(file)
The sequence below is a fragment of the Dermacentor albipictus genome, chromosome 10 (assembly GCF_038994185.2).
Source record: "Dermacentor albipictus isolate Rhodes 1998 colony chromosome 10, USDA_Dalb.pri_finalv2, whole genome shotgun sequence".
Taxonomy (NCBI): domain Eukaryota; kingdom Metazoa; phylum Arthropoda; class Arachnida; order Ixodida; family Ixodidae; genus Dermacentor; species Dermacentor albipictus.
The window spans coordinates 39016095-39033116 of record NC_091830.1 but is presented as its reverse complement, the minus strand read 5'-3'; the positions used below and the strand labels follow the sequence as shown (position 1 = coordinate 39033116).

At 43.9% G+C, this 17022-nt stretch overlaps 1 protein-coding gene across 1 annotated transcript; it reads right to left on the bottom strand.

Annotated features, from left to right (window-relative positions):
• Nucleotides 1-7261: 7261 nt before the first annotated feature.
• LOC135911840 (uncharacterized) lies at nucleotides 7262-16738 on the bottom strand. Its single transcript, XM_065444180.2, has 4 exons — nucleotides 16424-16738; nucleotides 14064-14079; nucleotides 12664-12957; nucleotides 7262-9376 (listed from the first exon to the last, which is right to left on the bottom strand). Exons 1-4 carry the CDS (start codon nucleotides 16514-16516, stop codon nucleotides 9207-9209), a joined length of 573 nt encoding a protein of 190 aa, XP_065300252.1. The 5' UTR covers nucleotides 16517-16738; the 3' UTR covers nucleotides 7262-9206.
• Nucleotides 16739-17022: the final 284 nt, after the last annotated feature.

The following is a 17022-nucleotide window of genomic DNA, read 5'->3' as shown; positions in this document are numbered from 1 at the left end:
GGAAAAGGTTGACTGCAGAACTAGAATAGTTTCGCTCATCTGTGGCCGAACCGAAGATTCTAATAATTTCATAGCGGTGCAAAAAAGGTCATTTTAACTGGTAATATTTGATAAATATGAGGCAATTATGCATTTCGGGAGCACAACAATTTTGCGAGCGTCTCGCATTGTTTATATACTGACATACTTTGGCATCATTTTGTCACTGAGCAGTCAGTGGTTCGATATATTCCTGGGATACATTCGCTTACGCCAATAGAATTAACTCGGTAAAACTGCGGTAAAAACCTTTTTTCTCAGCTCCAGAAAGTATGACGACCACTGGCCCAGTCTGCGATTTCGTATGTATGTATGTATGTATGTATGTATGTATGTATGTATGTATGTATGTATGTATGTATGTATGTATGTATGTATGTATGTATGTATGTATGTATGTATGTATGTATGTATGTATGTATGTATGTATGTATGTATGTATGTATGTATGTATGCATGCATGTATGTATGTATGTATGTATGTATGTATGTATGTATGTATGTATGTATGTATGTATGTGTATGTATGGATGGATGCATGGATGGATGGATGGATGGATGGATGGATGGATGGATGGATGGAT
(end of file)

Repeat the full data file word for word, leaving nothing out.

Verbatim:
The sequence below is a fragment of the Dermacentor albipictus genome, chromosome 10 (assembly GCF_038994185.2).
Source record: "Dermacentor albipictus isolate Rhodes 1998 colony chromosome 10, USDA_Dalb.pri_finalv2, whole genome shotgun sequence".
Taxonomy (NCBI): domain Eukaryota; kingdom Metazoa; phylum Arthropoda; class Arachnida; order Ixodida; family Ixodidae; genus Dermacentor; species Dermacentor albipictus.
The window spans coordinates 39016095-39033116 of record NC_091830.1 but is presented as its reverse complement, the minus strand read 5'-3'; the positions used below and the strand labels follow the sequence as shown (position 1 = coordinate 39033116).

At 43.9% G+C, this 17022-nt stretch overlaps 1 protein-coding gene across 1 annotated transcript; it reads right to left on the bottom strand.

Annotated features, from left to right (window-relative positions):
• Nucleotides 1-7261: 7261 nt before the first annotated feature.
• LOC135911840 (uncharacterized) lies at nucleotides 7262-16738 on the bottom strand. Its single transcript, XM_065444180.2, has 4 exons — nucleotides 16424-16738; nucleotides 14064-14079; nucleotides 12664-12957; nucleotides 7262-9376 (listed from the first exon to the last, which is right to left on the bottom strand). Exons 1-4 carry the CDS (start codon nucleotides 16514-16516, stop codon nucleotides 9207-9209), a joined length of 573 nt encoding a protein of 190 aa, XP_065300252.1. The 5' UTR covers nucleotides 16517-16738; the 3' UTR covers nucleotides 7262-9206.
• Nucleotides 16739-17022: the final 284 nt, after the last annotated feature.

The following is a 17022-nucleotide window of genomic DNA, read 5'->3' as shown; positions in this document are numbered from 1 at the left end:
GGAAAAGGTTGACTGCAGAACTAGAATAGTTTCGCTCATCTGTGGCCGAACCGAAGATTCTAATAATTTCATAGCGGTGCAAAAAAGGTCATTTTAACTGGTAATATTTGATAAATATGAGGCAATTATGCATTTCGGGAGCACAACAATTTTGCGAGCGTCTCGCATTGTTTATATACTGACATACTTTGGCATCATTTTGTCACTGAGCAGTCAGTGGTTCGATATATTCCTGGGATACATTCGCTTACGCCAATAGAATTAACTCGGTAAAACTGCGGTAAAAACCTTTTTTCTCAGCTCCAGAAAGTATGACGACCACTGGCCCAGTCTGCGATTTCGTATGTATGTATGTATGTATGTATGTATGTATGTATGTATGTATGTATGTATGTATGTATGTATGTATGTATGTATGTATGTATGTATGTATGTATGTATGTATGTATGTATGTATGTATGTATGTATGTATGTATGTATGTATGTATGTATGCATGCATGTATGTATGTATGTATGTATGTATGTATGTATGTATGTATGTATGTATGTATGTATGTGTATGTATGGATGGATGCATGGATGGATGGATGGATGGATGGATGGATGGATGGATGGATGGAT